In late January/early February a large dust plume swept north east from Africa and over the Mediterranean Sea.
09 August 2021
31 January 2015
Picked up by an advection of westerly winds dust from Algeria travelled towards the north east, far beyond the Black Sea.
Isotachs (contour lines showing constant wind speed areas) that are overlaid on the Meteosat-10 Airmass RGB, 31 January 12:00 UTC (Figure 1), revealed the position of the high level jet, situated over the west Mediterranean Sea. This jet was responsible for the westerly low level advection of the relatively warm airmass situated over northern Algeria.
This advection picked up dust particles from the ground, and over the next few days the dust travelled with the prevailing flow beyond the Black Sea.
The dust plume's journey from Algeria to the Black Sea can be followed on the animated loop of the Dust RGB, 31 January 13:00 UTC–2 February 06:00 UTC.
The detection of the dust over water surfaces is very easy with Natural Colour RGB imagery, especially in the early morning hours when there is a lot of forward scattering coming from the dust particles, towards the satellite.
Some dust patches are even more pronounced in the Natural Colour RGB than in Dust RGB (Figure 2), but only when seen over the water surfaces (see east Mediterranean). In the Natural Colour RGB the dust is almost invisible over the African continent.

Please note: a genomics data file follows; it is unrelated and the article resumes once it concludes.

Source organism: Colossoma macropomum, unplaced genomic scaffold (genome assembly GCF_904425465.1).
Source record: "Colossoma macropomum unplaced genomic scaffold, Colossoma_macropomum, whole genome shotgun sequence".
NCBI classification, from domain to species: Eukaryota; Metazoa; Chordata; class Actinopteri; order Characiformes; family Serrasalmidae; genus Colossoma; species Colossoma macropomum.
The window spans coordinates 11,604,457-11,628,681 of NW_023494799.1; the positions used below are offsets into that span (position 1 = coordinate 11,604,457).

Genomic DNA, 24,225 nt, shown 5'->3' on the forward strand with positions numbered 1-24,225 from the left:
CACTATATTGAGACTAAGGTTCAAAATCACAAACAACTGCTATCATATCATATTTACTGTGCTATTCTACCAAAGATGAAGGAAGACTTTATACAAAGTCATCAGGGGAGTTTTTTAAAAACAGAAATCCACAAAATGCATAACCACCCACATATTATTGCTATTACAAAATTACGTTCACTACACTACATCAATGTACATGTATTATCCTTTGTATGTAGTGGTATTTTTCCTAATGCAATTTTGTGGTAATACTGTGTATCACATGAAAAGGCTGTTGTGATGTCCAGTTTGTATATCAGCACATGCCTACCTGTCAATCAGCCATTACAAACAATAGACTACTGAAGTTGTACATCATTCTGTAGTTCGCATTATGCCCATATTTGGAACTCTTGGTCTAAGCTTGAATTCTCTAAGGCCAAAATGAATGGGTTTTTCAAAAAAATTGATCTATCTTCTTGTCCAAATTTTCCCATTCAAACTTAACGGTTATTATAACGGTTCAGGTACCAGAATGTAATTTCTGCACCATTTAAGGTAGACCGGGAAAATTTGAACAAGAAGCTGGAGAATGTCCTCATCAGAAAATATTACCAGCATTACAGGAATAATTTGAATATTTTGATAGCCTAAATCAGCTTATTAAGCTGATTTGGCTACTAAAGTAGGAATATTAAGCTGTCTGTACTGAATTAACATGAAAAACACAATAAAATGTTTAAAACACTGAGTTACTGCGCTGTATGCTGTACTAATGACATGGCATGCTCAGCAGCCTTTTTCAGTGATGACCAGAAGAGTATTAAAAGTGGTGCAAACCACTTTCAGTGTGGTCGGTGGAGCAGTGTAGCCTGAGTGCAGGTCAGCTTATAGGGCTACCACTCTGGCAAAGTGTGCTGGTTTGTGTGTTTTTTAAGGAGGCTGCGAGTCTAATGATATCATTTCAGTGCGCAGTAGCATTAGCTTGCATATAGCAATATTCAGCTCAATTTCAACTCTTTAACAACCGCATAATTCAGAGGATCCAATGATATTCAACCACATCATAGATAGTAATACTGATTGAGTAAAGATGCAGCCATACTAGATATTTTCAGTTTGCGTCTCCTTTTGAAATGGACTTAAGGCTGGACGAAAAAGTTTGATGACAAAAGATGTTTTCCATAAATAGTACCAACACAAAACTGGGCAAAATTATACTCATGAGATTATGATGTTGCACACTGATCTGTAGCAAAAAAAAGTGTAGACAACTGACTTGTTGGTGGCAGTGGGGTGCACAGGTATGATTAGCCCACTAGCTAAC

The VIIRS imager on Suomi-NPP also provided spectacular imagery of the dust streak. The good performance of the Dust RGB over land and water, during the day and at night, is established once again with this case (see Figures 3 and 6).
During the day the Dust RGB (Figure 3) can be compared to the Natural Colour RGB (Figure 4), at 375m spatial resolution. Although it is difficult to identify the thinning dust veil over western Turkey, the image brings out the wave cloud further to the east, showing that the south-westerly winds transported the dust.
VIIRS at night and under good moonlight offers the Day-Night band (Figure 5) for visible clues.
As the dust event happened just a few days before the full Moon, good lighting conditions could be expected. In fact, careful enhancement uncovers the moonlit dust veil between Libya and the Aegean Sea.
Over Turkey some wave cloud persisted and some strong city lights can be identified, e.g. those of Ankara.
Note that this large, synoptic-scale dust outbreak was well forecast by specialist dust NWP models, as seen in the total dust load forecast from Athens University.
Saharan Dust over the Mediterranean Sea (NASA Earth Observatory)
Animated gif of VIIRS True Colour imagery (CIMSS Blog)
The spectacular Saharan dust outbreak of 1 February 2015 (in German, Wetterzentrale Forum)
A strong outbreak of Saharan Dust (Michael Sachweh/YouTube)
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